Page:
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More and more people are rediscovering the joys of fly fishing on the rivers as an alternative to stillwater trouting.
It’s more demanding, you’re unlikely to ‘sack up’ and double figure fish are virtually unheard of, but the numbers of anglers returning to the rivers are on the up. In the first of two articles, Bob Carnill talks newcomers through the basics of fishing in moving water, this month, focusing on dry fly skills
ON today’s typical reservoir fishery, the ‘hard-working’ angler is capable of catching a lot of fish through sheer effort. By ‘hard-working’, I mean the angler who is prepared to fish hard for hours on end and really cover the water in search of fish. Things are different on the rivers, where time spent NOT fishing can actually have more of a bearing on your catch rate. Observing flows, currents, flylife and rising fish and doing everything you can to ensure the fly is properly presented usually results in far more offers and hook-ups than thrashing every pool encountered to a foam.
You see, life for a trout living in a river is a solitary affair - totally governed by the current. The reservoir trout, on the other hand, tends to be more gregarious and feeds ‘on the hoof’, usually in the company of other trout in an area of plenty.
It is directly due to the fact that his life is dictated by the current that there is a strict ‘pecking order’ in place on all of our trout streams - from the wee moorland beck to the large lowland river. Without exception, the bigger and more aggressive the fish, the better the lie he will inhabit and defend against all comers. Catch him and you can guarantee a fish of similar size and attitude will be in his lie tomorrow. The thinking angler can exploit this to his advantage provided he reads the pool before barging in and ‘lining’ it willy nilly.
Having established that the biggest and best fish get the best lies and that this principal applies all the way down the ranks of a river’s trout population, all we need to do is learn how to recognise what constitutes a lie, which is easier said than done!
If the trout are rising, it’s easy, but for much of the time, their food will be ‘served’ sub-surface in the form of nymphs and various larvae, not to mention drowned terrestrial flies, insects and caterpillars.
On moderate to large rivers we learn either by association - by catching regularly at a particular place in a run, glide or riffle - and/or by reading the nature of the river at a particular point and fishing it accordingly. This is not half as difficult as it might sound if you bear in mind what I said earlier about the best fish getting the best lies.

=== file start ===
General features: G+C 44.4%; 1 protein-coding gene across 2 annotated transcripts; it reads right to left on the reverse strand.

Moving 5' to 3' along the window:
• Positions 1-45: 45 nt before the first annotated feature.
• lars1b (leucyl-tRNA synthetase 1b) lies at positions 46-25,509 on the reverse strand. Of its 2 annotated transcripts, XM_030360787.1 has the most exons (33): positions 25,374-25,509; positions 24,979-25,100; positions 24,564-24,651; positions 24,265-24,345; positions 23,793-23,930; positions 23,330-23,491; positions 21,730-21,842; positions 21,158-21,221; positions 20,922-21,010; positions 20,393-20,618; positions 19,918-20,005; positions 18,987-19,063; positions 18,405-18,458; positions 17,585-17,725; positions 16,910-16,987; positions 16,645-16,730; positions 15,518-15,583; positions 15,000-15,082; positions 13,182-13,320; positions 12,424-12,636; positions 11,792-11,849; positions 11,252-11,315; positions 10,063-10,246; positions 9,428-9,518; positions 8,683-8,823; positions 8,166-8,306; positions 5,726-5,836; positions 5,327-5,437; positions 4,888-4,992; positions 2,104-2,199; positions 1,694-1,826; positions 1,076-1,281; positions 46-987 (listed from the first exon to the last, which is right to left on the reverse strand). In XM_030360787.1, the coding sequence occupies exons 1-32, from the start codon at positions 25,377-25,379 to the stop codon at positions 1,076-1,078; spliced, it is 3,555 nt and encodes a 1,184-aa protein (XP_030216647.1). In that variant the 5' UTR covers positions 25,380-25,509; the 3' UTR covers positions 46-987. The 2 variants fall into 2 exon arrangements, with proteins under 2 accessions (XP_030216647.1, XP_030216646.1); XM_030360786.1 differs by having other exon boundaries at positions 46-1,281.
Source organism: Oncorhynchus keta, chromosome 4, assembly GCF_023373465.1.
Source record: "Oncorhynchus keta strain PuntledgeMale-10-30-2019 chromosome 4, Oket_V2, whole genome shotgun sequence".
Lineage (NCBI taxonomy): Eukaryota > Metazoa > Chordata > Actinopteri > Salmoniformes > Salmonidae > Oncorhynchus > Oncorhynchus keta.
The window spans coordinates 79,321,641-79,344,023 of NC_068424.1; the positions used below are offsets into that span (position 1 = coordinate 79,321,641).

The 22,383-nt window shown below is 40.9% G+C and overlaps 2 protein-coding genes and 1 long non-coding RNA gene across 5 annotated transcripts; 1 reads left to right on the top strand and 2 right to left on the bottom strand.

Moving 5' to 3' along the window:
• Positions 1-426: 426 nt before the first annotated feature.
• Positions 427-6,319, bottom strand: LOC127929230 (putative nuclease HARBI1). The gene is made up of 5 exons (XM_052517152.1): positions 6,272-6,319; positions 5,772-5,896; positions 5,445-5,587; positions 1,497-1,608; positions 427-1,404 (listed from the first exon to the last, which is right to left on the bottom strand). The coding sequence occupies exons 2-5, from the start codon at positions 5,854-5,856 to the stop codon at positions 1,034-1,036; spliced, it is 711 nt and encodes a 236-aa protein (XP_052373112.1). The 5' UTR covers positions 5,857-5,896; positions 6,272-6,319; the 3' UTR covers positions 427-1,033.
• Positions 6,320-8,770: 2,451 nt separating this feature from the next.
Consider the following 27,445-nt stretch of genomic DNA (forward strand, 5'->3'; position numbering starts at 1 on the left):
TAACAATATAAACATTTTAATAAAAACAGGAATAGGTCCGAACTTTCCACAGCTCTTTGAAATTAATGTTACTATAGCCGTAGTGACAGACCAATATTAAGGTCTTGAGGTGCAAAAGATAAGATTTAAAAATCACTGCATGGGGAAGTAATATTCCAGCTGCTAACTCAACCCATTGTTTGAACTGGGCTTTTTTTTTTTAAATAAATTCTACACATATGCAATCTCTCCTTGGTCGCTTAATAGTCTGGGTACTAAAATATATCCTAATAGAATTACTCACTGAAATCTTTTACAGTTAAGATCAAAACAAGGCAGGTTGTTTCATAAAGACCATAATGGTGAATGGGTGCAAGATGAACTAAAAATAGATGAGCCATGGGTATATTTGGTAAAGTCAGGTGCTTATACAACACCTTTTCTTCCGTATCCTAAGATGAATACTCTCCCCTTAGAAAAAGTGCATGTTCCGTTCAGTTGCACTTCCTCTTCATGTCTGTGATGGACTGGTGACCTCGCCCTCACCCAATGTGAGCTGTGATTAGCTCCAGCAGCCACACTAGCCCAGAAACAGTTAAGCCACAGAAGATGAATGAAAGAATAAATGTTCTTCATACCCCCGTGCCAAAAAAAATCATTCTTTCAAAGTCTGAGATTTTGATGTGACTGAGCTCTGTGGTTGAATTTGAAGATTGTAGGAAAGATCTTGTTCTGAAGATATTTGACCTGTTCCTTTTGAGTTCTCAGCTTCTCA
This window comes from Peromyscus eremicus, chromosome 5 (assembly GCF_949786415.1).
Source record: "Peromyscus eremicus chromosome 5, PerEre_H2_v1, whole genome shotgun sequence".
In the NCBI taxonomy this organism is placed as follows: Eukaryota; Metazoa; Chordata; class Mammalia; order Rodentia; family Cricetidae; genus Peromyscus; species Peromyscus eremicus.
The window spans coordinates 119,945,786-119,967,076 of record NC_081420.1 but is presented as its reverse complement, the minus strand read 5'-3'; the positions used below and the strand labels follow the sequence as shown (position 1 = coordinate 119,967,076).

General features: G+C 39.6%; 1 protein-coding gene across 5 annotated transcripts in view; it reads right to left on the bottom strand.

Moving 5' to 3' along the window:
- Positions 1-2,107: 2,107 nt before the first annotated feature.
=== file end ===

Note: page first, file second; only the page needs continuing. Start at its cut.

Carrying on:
To illustrate the point, let me take you to a small stream I visited on Dartmoor several years ago. I came upon a delightful trout pool in miniature. At its ‘head’ the pool was fed by a steady trickle from the pool above, generating a nice steady ‘push’ down its centre. In this, the deepest part, lay the ‘Master’ of the pool - all five inches of him! Behind him lay about five or six other wee trout that stepped down in size and ‘rank’ the further away they got from the head of the pool. Here was a classic example of ‘Mr Big’ dining first and rest living on the scraps from his table.
Each fish knew his place - at least they did until I inadvertently spooked ‘Little Titch’ at the tail end who then shot up the pool, causing a chain reaction as he went. Feeling threatened by this revolt in the ranks, Mr Big shot down the pool, nipped Titch’s tail and then returned to the head of the pool, whereupon the rest of the residents, one by one, fell back into line behind him.
If we were to apply this same scenario to a large river with bigger trout and a much heavier current - say something on the scale of the Derbyshire Derwent - then I can assure you that a very similar pecking order will prevail.
Learning to read pools can be daunting for the beginner, but like most things in life, it isn’t half as difficult as it first appears. The individual currents, characteristics and signatures encountered in one pool, run or riffle will be repeated time and time again in subsequent pools and the lessons learned in one can be put to good use in another.
Your choice of fishing tackle is a highly personal one, but when it comes to selecting an outfit for river fishing, you don’t have to be too specific. A nine foot 5-weight should be adequate for the majority of situations, but for smaller streams or really delicate presentation, an eight foot 4-weight rod will give you the edge.